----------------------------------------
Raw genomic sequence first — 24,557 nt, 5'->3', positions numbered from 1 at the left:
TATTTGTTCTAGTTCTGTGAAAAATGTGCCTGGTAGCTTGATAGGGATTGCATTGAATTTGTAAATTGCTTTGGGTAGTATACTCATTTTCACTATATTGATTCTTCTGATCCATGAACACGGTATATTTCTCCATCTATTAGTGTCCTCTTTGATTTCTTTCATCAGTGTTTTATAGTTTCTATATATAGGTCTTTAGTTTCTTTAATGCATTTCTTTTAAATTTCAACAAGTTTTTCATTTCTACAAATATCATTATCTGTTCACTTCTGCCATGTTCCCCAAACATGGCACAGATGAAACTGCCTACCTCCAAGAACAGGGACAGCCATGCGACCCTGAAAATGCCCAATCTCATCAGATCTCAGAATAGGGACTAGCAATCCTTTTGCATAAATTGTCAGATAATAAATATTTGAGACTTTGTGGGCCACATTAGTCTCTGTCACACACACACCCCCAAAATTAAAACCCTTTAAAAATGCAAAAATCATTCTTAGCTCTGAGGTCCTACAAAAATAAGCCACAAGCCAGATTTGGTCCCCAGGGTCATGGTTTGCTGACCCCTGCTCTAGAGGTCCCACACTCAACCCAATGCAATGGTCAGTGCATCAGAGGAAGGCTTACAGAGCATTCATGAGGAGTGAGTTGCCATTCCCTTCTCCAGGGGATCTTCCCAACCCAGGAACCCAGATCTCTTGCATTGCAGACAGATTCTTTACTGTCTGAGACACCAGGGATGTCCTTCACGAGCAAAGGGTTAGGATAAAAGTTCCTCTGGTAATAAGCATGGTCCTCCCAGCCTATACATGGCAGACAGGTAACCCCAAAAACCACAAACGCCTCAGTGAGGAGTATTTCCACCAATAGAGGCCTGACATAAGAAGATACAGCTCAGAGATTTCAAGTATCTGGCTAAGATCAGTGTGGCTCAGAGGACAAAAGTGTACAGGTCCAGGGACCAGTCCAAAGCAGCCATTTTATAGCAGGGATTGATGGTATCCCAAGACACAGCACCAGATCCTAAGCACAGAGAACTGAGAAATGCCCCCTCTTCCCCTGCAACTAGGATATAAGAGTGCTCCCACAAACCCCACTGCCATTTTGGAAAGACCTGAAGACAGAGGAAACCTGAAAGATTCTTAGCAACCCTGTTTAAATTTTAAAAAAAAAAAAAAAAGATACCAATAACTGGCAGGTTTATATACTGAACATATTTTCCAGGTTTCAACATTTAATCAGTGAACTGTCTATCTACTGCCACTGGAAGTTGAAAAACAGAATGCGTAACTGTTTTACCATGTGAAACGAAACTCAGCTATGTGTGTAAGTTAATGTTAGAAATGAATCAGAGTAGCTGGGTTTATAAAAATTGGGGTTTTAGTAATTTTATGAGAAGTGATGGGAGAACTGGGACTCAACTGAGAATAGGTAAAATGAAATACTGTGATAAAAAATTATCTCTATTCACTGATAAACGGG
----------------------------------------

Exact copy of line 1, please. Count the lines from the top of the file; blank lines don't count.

Raw genomic sequence first — 24,557 nt, 5'->3', positions numbered from 1 at the left: